The Static Physician’s Global Assessment of Genitalia: A Clinical Outcome Measure for the Severity of Genital Psoriasis
August 2017 | Volume 16 | Issue 8 | Original Article | 793 | Copyright © August 2017
Joseph F. Merola MD MMSc,a Alison Potts Bleakman PhD,b Alice B. Gottlieb MD PhD,c Alan Menter MD,d April N. Naegeli PhD,b Robert Bissonnette MD MS FAAD FRCPC,e Lyn Guenther MD FRCPC,f John Sullivan MBBS MS,g Kim Meeuwis MD PhD,h Kyoungah See PhD,b and Kristina Callis Duffin MD MSi
aDepartment of Dermatology and Medicine, Division of Rheumatology, Harvard Medical School, Brigham and Women’s Hospital, Boston, MA, USA bEli Lilly and Company, Indianapolis, IN, USA cDepartment of Dermatology, New York Medical College at Metropolitan Hospital, New York, NY, USA dDepartment of Dermatology, Baylor University Medical Center, Dallas, TX, USA eInnovaderm Research, Montreal, QC, Canada fThe Guenther Dermatology Research Centre, London, ON, Canada gDepartment of Medicine, UNSW, Sydney, New South Wales, Australia hDepartment of Dermatology, Radboud University Medical Center, Nijmegen, The Netherlands iDepartment of Dermatology, University of Utah, Salt Lake City, UT, USA
in its development, and to determine its reliability by analyzing assessment scores from clinicians involved in evaluating photographs of patients with genital psoriasis.
MATERIALS AND METHODS
sPGA-G Development and Assessment Instructions
An advisory group of five global experts on genital psoriasis was formed in collaboration with Eli Lilly and Company to develop the sPGA-G for the assessment of genital psoriasis in clinical trials. Advisor input was incorporated into the design of the scale, the assessment instructions, and the associated training and clinical certification materials based on their clinical experience in treating patients with genital psoriasis. The sPGA-G is a 6-point numerical scale ranging from 0 (clear) to 5 (very severe) to assess genital psoriasis severity at a given time point (Table 1). In order to ensure consistency between assessments in clinical trials, the sPGA-G assessment area was precisely defined using guidance from the advisors and in consideration of the areas defined in the modified Genital Psoriasis Area and Severity Index (mGPASI).5,15 The assessment area includes the vulvar region from the clitoral prepuce to the perineum, including the labia majora, labia minora, and perineum for females, and the penis, scrotum, and perineum for males. The sPGA-G assessment does not include the pubis, inguinal folds, peri-anal region, or the gluteal cleft. Consistent with other sPGA scales used in clinical trials for the assessment of plaque psoriasis, the sPGA-G evaluates three clinical features of genital psoriatic lesions: erythema, plaque elevation, and scale. Not all three individual features are always present on evaluation, especially the latter two. Thus, while the overall score represents a combination of all three features, it should primarily be determined by the degree of erythema, as erythema is the dominant feature in the majority of cases of genital psoriasis.3,7,13 Erythema descriptions distinguish each severity level. A score of 0 (clear) represents the absence of erythema with or with- out residual post-inflammatory hyper- or hypo-pigmentation. The descriptions and associated scores for erythema are: (1) light pink (minimal), (2) pink to light red (mild), (3) definite red (moderate), (4) bright red (severe), and (5) extreme, deep red (very severe). The severity of elevation is determined by plaque thickness relative to the surrounding skin (eg, indistinct, slight, or marked elevation) together with the sharpness of plaque edges (eg, indistinct, sloped, or hard and sharp edges). Scaling severity is determined by the extensiveness of scale (eg, scale absent or present on some, most, or all plaques) plus scale roughness and adherence (eg, fine, coarse and non-adherent, or coarse and adherent scale). The sPGA-G was reviewed and approved by the advisory group and additional experts on genital psoriasis and clinical outcome measures. Additional review was conducted by Eli Lilly and Company employees specializing in developing clinical outcomes measures for use in evaluating treatment bene t in clinical trials in accordance with FDA guidelines.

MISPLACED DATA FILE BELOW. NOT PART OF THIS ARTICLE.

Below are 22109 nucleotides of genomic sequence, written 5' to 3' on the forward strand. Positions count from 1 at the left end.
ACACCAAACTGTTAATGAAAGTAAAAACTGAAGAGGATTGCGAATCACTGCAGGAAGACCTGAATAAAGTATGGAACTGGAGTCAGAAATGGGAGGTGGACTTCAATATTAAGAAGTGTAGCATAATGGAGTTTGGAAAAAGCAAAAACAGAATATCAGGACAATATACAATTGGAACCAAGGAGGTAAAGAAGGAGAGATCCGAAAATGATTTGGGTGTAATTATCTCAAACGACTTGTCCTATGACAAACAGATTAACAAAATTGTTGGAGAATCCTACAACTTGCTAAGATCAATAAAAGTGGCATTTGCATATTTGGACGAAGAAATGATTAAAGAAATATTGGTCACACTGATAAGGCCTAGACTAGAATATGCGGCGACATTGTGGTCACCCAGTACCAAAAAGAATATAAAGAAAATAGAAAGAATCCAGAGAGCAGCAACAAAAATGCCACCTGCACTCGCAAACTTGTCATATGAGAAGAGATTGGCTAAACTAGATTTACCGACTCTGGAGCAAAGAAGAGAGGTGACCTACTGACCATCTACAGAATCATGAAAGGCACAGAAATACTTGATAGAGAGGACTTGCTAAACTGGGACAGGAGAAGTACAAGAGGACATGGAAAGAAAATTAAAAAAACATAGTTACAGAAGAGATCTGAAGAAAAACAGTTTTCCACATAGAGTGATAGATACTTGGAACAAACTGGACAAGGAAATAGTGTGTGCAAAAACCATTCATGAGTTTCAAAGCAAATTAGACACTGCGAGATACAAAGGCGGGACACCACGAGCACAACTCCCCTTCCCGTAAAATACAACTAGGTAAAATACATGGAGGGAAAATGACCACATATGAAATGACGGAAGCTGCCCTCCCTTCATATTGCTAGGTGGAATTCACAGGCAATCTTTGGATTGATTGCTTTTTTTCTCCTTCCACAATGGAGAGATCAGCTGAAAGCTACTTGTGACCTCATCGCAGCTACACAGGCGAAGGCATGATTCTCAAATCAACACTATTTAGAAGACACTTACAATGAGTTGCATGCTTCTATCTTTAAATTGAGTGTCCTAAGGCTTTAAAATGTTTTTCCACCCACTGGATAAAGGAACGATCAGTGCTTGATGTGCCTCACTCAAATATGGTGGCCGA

Photographs of suspected cases of genital psoriasis were obtained from dermnetnz.org, VisualDx, ScienceSource, and a dermatologist experienced with genital psoriasis diagnosis. All patients provided written informed consent and all photographs were de-identified. Photographs were reviewed and selected by an academic dermatologist (JFM) with extensive